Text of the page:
But for the fullest appreciation of this work, it will still be necessary to put alternatives to one side and consult the original – which is how the commentary was rediscovered in the first place.

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About the Author: (Hugh Houghton)  Reader in New Testament Textual Scholarship; Deputy Director, Institute for Textual Scholarship and Electronic Editing, University of Birmingham.

US Disaster Program of Episcopal Relief and Development

As you consider donating to the relief of those harmed by wind, rain, and flood after Hurricane Harvey, check out the work of our own Episcopal Relief & Development.

Begin quoteEpiscopal Relief & Development’s US Disaster Program connects, equips and inspires leaders of US dioceses in The Episcopal Church to prepare for hazards that might affect their communities, to mitigate the impact of disasters and to help vulnerable people make a full and sustained recovery.

Notice: Donate to the Hurricane Harvey Response Fund

The US Disaster Program works with diocesan and congregational leadership in areas that have been affected by disasters. We partner with diocesan leaders by providing technical resources and connections to others around the country who have faced similar challenges, as well as access to the Ready to Serve volunteer database. …

Read more from ERD: US Disaster Program

15A: Christ and the Canaanite Woman

Art for Proper 15A in the RCL

Christ and the Canaanite Woman by Rembrandt

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Dutch artist Rembrandt van Rijn, began his career in Amsterdam where a large merchant class appreciated art and had the means to support it.  He gained early success but money management was not a priority with him and during the latter years of his life he struggled financially.  He continued to work steadfastly, however, and produced art of the highest order.

The biblical setting for the drawingChrist and the Canaanite Woman, is in the region of Tyre and Sidon; two ancient cities of Canaan on the Mediterranean Sea.  When Christ was there he was approached by a woman of Syrophoenician origin (far left in the drawing) who begged him to heal her daughter.  It was suggested by the disciples that she be turned away but Christ made it known that his ministry was for everyone and the woman was granted her request.

Read the entire post here: 15A: Christ and the Canaanite Woman – St. Margaret’s News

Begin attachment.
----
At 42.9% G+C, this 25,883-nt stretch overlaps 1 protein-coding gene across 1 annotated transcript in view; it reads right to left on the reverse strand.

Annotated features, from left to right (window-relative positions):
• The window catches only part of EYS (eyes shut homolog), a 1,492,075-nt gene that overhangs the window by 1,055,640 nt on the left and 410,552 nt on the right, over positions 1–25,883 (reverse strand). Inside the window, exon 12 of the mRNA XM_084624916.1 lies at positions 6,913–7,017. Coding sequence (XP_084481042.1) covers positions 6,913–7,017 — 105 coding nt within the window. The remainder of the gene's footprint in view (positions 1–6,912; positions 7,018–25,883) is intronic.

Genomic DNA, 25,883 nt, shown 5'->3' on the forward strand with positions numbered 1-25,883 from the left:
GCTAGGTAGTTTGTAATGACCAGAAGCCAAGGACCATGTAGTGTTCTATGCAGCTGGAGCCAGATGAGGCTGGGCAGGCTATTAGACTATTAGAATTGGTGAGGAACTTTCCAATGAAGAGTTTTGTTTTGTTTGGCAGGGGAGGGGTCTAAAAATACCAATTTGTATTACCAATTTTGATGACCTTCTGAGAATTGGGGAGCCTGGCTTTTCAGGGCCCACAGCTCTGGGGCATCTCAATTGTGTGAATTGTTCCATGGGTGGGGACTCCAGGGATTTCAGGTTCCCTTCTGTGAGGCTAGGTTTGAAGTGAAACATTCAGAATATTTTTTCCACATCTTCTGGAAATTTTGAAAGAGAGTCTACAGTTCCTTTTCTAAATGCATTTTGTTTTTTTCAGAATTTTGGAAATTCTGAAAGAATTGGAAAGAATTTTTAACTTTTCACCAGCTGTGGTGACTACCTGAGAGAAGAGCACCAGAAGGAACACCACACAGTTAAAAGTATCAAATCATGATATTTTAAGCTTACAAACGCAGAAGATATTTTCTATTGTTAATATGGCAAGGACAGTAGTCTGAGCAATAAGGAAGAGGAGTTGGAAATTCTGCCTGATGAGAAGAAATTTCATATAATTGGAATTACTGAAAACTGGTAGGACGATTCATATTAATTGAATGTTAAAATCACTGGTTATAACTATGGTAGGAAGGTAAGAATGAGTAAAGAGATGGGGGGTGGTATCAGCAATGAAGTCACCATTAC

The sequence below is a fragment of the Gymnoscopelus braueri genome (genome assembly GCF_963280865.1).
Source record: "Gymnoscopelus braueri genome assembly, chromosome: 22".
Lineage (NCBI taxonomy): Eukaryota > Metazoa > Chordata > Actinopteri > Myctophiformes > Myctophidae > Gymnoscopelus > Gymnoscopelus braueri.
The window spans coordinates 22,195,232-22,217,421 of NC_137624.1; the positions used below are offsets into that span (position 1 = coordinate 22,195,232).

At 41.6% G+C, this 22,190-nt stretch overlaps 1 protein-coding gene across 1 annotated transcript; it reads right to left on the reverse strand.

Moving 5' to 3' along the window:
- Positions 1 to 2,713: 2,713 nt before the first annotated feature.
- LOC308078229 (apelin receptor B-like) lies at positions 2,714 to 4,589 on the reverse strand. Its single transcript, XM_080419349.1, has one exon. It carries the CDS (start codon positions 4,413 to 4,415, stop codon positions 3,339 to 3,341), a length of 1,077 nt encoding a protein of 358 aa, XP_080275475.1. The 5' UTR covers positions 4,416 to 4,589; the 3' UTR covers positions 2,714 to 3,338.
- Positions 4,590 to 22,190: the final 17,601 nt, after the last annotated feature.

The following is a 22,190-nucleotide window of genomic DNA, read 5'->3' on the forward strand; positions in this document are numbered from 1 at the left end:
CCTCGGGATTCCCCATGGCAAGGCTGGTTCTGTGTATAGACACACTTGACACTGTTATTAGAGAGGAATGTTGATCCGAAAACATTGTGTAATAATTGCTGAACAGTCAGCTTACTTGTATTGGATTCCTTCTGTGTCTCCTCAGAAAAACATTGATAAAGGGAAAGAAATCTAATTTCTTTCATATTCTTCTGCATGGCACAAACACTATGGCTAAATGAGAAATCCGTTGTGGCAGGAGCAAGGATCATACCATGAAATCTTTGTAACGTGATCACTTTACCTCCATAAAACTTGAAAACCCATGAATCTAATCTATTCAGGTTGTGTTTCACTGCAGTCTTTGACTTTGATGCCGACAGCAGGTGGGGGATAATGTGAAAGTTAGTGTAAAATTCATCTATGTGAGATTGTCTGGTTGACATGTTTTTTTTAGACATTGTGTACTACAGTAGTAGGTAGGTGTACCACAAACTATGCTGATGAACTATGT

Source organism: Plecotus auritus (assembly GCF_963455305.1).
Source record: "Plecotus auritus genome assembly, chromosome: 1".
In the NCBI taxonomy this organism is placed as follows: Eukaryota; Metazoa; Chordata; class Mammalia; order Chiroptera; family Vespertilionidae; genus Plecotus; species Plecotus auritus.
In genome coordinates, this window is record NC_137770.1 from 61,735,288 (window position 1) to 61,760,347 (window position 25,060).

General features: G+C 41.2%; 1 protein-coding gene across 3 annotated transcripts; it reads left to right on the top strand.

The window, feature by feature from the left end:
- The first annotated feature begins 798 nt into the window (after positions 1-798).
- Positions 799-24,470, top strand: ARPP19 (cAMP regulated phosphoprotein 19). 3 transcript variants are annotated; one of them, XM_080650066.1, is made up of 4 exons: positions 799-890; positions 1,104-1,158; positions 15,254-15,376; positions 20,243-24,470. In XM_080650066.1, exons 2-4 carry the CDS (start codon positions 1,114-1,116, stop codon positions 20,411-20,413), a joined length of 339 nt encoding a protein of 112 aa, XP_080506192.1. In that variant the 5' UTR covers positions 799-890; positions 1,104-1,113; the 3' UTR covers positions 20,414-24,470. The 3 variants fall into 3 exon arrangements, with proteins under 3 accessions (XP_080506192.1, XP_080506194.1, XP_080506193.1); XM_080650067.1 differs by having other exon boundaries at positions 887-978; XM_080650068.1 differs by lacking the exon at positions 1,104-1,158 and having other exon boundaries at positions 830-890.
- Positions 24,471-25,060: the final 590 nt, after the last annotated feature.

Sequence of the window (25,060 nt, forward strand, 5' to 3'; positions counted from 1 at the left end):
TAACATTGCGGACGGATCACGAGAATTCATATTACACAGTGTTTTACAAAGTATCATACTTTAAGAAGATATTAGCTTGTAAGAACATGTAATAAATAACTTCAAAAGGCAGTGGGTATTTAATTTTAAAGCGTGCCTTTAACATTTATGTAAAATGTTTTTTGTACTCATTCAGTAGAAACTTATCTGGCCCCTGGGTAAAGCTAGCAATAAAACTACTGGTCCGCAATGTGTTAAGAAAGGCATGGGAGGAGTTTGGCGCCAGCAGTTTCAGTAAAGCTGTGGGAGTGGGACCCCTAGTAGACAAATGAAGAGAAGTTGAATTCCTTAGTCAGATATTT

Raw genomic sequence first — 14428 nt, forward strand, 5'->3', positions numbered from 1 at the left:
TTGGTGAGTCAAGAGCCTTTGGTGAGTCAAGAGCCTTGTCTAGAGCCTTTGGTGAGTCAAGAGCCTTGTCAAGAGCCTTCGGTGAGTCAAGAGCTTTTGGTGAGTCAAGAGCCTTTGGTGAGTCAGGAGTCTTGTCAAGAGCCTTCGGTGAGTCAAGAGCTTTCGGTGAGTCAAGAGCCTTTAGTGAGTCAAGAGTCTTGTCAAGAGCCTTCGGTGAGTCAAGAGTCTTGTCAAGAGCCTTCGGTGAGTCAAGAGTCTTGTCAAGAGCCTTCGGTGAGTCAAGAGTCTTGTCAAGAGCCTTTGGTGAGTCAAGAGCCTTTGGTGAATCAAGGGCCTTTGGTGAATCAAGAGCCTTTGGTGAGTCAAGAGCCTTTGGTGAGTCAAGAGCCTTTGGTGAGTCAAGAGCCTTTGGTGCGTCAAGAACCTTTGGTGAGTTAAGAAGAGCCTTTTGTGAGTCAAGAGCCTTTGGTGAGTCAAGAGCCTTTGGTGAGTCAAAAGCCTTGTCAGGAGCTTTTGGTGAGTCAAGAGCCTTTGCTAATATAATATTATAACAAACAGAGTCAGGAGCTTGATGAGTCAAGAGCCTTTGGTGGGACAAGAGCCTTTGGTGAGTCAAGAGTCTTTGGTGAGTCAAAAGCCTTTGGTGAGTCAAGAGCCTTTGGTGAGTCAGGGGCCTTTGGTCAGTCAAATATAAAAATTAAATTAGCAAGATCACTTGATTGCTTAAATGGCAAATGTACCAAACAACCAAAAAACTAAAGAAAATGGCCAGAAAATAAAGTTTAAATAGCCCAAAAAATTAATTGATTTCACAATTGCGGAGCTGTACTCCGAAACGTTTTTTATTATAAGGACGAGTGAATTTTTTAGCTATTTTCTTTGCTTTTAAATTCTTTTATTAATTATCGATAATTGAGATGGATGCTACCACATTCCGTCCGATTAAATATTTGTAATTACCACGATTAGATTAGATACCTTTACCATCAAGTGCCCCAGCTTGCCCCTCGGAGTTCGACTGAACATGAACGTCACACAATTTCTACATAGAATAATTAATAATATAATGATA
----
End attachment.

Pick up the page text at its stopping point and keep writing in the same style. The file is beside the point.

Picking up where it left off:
Be well. Do good. Pay attention. Keep learning.

 

A Morning of Unity and Justice

Sharing the news from our neighbor, St. Margaret’s Episcopal Church in Palm Desert, CA

Rabbis David Lazar of Temple Isaiah in Palm Springs and Richard Zionts of the Har-El Institute for Study and Worship in the Reform Tradition joined us for worship Sunday Morning, August 20 to celebrate a Morning of Unity and Justice at St. Margaret’s. The day offered a celebration of our unity and God’s grace in […]

via A Morning of Unity and Justice — St. Margaret’s News

Artemisia Bowden, 1969 (Aug 18)

Artemisia Bowden—an invitation to you and me to trust in the grace of God to become the faithful witnesses of God’s love and mercy…

Wind in the Pines

Artemisia Bowden Artemisia Bowden

The Rt. Rev. James Steptoe Johnston, Bishop of the Missionary District of Western Texas (1888–1916), desired to provide education and skill development for newly emancipated blacks in the mission field. Bishop Johnston traveled to Raleigh, North Carolina, in search of a young, black, female teacher. In 1902, Ms. Artemisia Bowden courageously accepted Bishop Johnston’s invitation and assumed leadership of the St. Philip’s Vocational Day School for Colored Children in San Antonio, Texas.

She began with less than ten students. After leading the school for 52 years, a small day school was transformed into a fully accredited junior college offering over 100 degree and certificate programs. In 2016, St. Philip’s College has an enrollment of over 11,000 students. St. Philip’s College carries the dual designation of being a Historically Black College and a Hispanic Serving Institution Bowden’s work, which began more than 110 years ago, continues to be an…

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Manteo and Virginia Dare (Aug 17)

Remembering our story

 

Baptism of Virginia Dare

In the late sixteenth century, Sir Walter Raleigh established three colonies along the northeastern coast of what is now the state of North Carolina. In July 1587, the third and final settlement, consisting of 120 men, women, and children under the leadership of John White, landed on Roanoke Island, near the present-day community of Nags Head.

With the colonists was Manteo, a Native American of the Algonquian nation and resident of Croatoan who had traveled to London in an earlier expedition to become a liaison between the English and the Native Americans. On August 13, 1587, Manteo was baptized, the first recorded baptism of the Church of England in the American colonies and the first recorded baptism of a Native American person in the Church of England. Read more

Holy Women, Holy Men

The Collect for the Commemoration

O God, you have created every human being in your image and each one is precious in your sight: Grant that in remembering the baptisms of Manteo and Virginia Dare, we may grow in honoring your gift of diversity in human life; become stronger in living out our baptismal vow to respect the dignity of every human being; and bring into the fellowship of the risen Christ those who come to him in faith, baptizing them in the name of the Father, and of the Son, and of the Holy Spirit. Amen.

As God answers our prayer may we well and truly “become stronger in living out our baptismal vow to respect the dignity of every human life.” ~Fr. Dan

Be well. Do good. Pay attention. Keep learning.